Dec 27, 2015

Bonobo Handshake

by Vanessa Woods

The bonobo is very similar to a chimpanzee, but with significant differences. They stand upright and have smaller heads, with more humanlike proportions. They live relatively peacefully, don't engage in warfare between groups or commit infanticide. The author's new husband was studying bonobos in the Congo (the only place in the world where they exist in the wild) and she went along to help with the research. The studies, which examined the extent of the bonobos' ability to cooperate, tolerance levels and their hormonal response to the presence of strangers, were conducted at a rescue center that took in young bonobos orphaned by the bushmeat trade and illegal wildlife trafficking. Though her story was just as much about a time and place (heavy on details of local politics and ugly warfare) as it was about the bonobos, I still learned quite a lot about the wild apes. Compared to them, chimpanzees appear brutal and outright vicious. I'm now curious to learn more about them, and have found a few more titles (there are not many published).

This book is definitely not for the squeamish: the author describes horrific atrocities that took place in the Congo, devastating things to live through for humans and bonobos alike. Yet she describes it all in a rather detached, casual manner (with a fair sprinkling of expletives) that sometimes almost made me loose interest in reading. The profanity obviously bothered a reader before me, who marked up the library copy I had with a ballpoint pen, crossing out phrases they apparently found objectionable, and writing in other words in their place. Oh, and there are a number of descriptions of the bonobos engaging in sexual activity. That's another significant characteristic they have- they use sex to diffuse tension. Frequently. Although after carefully observing when, why, and between whom these acts occurred, the author came up with her own ideas for why the bonobos are so free with sex compared to other apes (even youngsters who had never observed adult behavior- being orphaned very abruptly- engaged in what looked like sexual behavior). Surprisingly, my fellow reader with the blue pen didn't mark out or comment on these passages!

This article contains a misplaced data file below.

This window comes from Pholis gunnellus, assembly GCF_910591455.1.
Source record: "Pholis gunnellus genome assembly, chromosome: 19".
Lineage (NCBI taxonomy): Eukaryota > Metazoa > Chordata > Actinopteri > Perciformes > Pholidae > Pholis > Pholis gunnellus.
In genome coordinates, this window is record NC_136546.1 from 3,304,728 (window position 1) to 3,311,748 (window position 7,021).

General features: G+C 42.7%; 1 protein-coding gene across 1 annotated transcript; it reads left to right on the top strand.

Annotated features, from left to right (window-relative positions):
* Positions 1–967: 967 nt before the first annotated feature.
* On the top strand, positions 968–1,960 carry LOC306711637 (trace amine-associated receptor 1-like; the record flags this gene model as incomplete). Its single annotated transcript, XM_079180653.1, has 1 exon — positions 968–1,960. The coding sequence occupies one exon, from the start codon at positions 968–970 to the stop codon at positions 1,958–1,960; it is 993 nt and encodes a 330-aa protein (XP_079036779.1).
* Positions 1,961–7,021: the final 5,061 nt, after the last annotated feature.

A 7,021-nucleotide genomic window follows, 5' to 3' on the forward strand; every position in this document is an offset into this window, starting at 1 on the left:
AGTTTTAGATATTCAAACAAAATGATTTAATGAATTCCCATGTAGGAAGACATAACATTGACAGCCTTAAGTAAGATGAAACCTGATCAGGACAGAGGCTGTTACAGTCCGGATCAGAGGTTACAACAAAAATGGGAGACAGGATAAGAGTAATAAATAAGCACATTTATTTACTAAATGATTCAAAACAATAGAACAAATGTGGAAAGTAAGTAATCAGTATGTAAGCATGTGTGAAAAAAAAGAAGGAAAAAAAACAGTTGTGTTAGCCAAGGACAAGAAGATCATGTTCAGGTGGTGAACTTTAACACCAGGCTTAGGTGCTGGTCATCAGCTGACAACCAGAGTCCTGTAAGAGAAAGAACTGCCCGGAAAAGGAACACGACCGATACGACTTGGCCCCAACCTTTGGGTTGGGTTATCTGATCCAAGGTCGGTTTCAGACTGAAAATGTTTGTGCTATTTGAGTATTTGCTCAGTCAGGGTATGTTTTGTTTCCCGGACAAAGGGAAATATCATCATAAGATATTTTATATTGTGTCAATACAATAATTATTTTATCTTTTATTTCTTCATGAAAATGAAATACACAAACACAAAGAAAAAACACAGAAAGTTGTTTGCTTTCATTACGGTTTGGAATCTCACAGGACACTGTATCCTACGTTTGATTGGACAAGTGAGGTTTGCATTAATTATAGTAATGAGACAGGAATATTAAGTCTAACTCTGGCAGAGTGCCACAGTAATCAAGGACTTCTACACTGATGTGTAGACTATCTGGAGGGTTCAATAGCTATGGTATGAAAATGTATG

Borrowed from the public library.

Rating: 3/5        278 pages, 2010

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Thistle said...

The expletives thing is odd. While cursing doesn't bother me, it doesn't at all seem like it belongs in a book like this... Wonder why the editor didn't make her change them.

Jeane said...

Well, it really is written as a memoir, of her time spent in Congo accompanying her boyfriend. So it's written in a very casual style, and the author just happens to use that type of language of emphasis, it seems. It didn't bother me at all. I wasn't too interesting in the details of her personal life though, so I kind of forgot to mention that aspect of the book in my review!

Thistle said...

Oooh I misunderstood then. I thought it had more of a formal lean, not so much a memoir. Makes sense then!